Politics

President Who Sued to Stop Vote Counting Orders Attorney General to Fabricate Evidence of Voter Fraud

George W. Bush and Alberto Gonzales stand side by side against a blue sky with their hands over their hearts.
The Republican president and his ethically flexible attorney general in Washington. Joshua Roberts/Pool/Getty Images

A Republican president who gained his position via litigation related to vote counting in a swing state ordered his attorney general to fabricate evidence of Democratic voter fraud, sources from 2007 said.

The Republican president originally took office after a right-wing majority on the Supreme Court—including one member whose wife is a Republican activist and who was appointed by the president’s father—ruled that the swing state in question should stop counting votes. (At one point before the ruling, a mob of the president’s supporters shut down vote counting themselves by storming a public building.) If the votes cast in this state had been properly counted, the Republican might have lost his race, so he sued to stop that from happening.

Later, he would win another presidential election in part by encouraging a factually meritless but politically effective far-right campaign to challenge the legitimacy of a Democratic figure’s well-established credentials.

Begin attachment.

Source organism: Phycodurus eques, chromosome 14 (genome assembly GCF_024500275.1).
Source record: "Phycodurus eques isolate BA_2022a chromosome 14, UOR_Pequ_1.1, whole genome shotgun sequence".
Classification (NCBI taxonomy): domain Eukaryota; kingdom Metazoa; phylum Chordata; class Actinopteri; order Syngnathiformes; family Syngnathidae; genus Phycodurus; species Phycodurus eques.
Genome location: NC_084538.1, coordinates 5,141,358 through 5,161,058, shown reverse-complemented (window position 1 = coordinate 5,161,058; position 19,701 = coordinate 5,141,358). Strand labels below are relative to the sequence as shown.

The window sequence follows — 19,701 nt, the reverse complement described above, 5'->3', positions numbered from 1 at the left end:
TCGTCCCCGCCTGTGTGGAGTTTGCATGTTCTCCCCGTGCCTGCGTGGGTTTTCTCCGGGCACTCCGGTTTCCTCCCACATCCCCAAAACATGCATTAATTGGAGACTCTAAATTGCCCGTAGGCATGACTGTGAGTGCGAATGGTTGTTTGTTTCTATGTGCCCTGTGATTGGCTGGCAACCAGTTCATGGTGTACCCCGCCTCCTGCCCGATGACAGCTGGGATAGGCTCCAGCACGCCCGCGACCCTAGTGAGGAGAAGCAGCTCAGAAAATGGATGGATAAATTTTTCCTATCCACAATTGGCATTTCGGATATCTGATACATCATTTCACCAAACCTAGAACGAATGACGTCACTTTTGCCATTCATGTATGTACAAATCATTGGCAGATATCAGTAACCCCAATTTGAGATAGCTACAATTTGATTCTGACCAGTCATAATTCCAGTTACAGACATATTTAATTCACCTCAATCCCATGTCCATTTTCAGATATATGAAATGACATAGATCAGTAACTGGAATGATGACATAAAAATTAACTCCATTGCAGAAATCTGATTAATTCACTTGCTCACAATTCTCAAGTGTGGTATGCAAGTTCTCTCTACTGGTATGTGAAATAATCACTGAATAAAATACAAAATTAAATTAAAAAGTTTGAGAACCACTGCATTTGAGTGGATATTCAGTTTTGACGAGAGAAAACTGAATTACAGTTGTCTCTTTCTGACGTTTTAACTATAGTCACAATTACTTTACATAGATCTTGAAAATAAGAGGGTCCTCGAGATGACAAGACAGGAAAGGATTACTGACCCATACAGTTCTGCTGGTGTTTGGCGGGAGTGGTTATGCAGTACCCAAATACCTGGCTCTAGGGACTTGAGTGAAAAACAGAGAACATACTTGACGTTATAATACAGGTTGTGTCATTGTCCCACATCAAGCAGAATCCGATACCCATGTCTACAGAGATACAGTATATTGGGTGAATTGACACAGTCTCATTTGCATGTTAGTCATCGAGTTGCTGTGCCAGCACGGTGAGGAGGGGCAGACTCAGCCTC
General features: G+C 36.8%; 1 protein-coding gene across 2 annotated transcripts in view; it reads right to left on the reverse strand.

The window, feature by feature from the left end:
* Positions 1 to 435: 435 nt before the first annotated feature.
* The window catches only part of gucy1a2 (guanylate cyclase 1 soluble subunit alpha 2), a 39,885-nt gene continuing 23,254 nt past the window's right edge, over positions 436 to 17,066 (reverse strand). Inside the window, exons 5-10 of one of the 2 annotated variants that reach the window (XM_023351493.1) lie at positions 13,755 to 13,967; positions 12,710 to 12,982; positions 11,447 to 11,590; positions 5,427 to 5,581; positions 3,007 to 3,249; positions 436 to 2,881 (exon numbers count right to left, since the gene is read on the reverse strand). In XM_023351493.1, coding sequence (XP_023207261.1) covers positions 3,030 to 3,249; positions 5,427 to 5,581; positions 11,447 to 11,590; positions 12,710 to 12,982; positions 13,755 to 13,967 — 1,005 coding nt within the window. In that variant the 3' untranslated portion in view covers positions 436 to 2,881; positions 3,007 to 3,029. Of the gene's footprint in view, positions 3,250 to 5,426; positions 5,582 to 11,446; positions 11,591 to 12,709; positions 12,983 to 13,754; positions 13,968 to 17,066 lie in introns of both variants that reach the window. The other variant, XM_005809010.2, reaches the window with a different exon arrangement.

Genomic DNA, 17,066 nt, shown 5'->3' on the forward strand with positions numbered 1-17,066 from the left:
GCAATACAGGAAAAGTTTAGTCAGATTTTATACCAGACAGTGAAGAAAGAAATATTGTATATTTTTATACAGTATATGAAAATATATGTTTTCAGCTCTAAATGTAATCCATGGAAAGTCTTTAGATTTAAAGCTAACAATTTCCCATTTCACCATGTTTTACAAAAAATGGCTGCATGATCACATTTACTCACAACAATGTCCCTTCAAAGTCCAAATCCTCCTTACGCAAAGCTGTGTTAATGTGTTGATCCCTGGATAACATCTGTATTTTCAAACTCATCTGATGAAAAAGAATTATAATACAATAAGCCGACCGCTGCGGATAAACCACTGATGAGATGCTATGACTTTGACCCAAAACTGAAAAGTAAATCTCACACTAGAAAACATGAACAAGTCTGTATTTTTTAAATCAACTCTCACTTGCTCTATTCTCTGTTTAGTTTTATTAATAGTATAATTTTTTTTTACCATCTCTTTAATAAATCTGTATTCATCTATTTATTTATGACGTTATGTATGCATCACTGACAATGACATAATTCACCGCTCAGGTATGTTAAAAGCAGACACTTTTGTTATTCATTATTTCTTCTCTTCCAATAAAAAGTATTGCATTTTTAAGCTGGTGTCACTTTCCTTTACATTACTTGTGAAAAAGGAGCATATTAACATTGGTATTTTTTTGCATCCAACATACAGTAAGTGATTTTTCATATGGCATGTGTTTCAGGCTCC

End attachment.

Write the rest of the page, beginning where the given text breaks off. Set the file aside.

The Republican president, in collaboration with his aggressive attorney general and other members of his party, attempted to gain further political advantage by sensationalizing alleged incidents of Democratic voter fraud that did not stand up to legal scrutiny. As the Washington Post reported in 2007, the administration pressed federal prosecutors to pursue cases of alleged Democratic Party–related fraud in the weeks before the 2006 midterm elections in politically crucial areas of the country. A number of prosecutors declined to cooperate; five of them were then removed from office amid what the Post described as “Republican complaints” about their resistance.

During a subsequent congressional hearing, the attorney general claimed more than 60 times that he couldn’t recall pertinent information about his involvement in the firings, even though they had taken place less than a year earlier.

Eventually the attorney general resigned under pressure, and the president left office with a historically low approval rating, which suggested that Republicans who promoted unsupportable, partisan allegations of voter fraud would be punished by public opinion, discouraging future politicians from following in their path or escalating their tactics in a way that might threaten the continuity of American democracy. And thank God for that!